Afterward, Brian Kelly said Wimbush wasn’t guaranteed to take the first snap in the Irish’s opener against Michigan, but that things were indeed trending in that direction.

“It’s pretty clear that Brandon went out and got a chance to go with the first group and Ian played with the second group,” Kelly said Saturday. “That’s not etched in stone, but that’s the way they’ve been trending. I don’t think there was anything today that changed that… It’s 1A and 1B.”

Hot mic appears to catch Nick Saban criticizing Jalen Hurts

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There’s nothing newsworthy about a coach criticizing a player. That’s a large part of the job description, especially when that coach is Nick Saban. But to hear Saban criticize this specific player for this specific reason, well, the context of the situation screams newsworthiness.

During Alabama’s spring game on Saturday, ESPN microphones caught Saban apparently criticizing the throwing ability of Tide quarterback Jalen Hurts as the junior took off on a scramble. “Two years,” Saban says. “I mean, the third-team quarterback can move  the team right down the field throwing the ball.”

That comment comes amid two noteworthy developments in the Tide’s quarterback room. First, Hurts had an opportunity to take the bull by the horns on Saturday with Tua Tagovailoa nursing an injured left hand, but redshirt freshman quarterback Mac Jones was named the game’s MVP. (For what it’s worth, Jones went against the second-team defense while Hurts faced the starters.)

And second, Hurts’s father in no uncertain terms said this week that his son will transfer if he’s not the starter this fall.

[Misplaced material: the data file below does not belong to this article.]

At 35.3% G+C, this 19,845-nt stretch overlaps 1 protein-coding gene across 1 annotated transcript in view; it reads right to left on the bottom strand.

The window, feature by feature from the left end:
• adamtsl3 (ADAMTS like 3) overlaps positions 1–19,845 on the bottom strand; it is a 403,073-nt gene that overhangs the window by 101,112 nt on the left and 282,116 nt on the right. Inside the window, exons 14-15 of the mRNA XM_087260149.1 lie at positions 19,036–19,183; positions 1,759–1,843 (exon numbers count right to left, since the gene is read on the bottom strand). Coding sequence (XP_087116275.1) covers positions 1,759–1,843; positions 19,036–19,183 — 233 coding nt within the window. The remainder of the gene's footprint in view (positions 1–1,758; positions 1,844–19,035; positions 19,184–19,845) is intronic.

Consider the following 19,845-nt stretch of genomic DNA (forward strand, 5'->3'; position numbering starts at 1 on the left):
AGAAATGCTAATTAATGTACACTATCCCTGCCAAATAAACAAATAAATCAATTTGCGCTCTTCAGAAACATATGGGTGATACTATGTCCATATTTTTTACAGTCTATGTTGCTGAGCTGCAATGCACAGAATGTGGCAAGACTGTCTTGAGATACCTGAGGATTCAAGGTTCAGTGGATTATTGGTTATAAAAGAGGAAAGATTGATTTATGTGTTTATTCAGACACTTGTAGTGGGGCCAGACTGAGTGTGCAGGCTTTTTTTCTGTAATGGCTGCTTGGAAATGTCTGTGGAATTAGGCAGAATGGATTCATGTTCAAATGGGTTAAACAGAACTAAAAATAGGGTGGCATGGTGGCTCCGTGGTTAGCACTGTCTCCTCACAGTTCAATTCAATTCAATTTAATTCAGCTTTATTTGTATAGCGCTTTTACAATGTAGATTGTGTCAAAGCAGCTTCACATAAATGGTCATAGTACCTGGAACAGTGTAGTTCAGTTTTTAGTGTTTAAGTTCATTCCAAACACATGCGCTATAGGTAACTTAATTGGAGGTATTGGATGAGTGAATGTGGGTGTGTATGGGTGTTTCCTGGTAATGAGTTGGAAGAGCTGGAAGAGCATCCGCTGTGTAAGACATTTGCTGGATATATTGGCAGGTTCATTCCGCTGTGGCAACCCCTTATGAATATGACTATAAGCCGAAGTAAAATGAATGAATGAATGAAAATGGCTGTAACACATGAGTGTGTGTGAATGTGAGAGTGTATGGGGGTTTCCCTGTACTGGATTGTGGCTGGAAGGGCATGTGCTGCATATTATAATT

Coach Saban’s job is to do what’s best for his team. I have no problem with that,” Averion Hurts said. “My job is to do what’s best for Jalen—and make no mistake, Jalen is a quarterback, and he wants to play quarterback. He loves Alabama, loves Coach Saban and everything about that place. But he wants to play, and he will play…”

Averion stops mid-sentence because the idea of his son not playing for Alabama isn’t one he takes lightly. What if Jalen doesn’t win the job, he is asked?

He shakes his head slowly, answers begrudgingly. “Well, he’d be the biggest free agent in college football history.”

For what it’s worth, Saban praised Hurts while also criticizing his performance in Saturday’s spring game:

“I was not disappointed in the way Jalen played,” Saban said in his post-game press conference. “We have some guys that can rush, and even though we were rushing four guys most of the time, there was way too much pressure in the pocket for the quarterback to be able to operate like we would like. Jalen made some good plays and throws, and I’m sure if you were to talk to him he would say, ‘I wish there were things I did better and can improve on.’”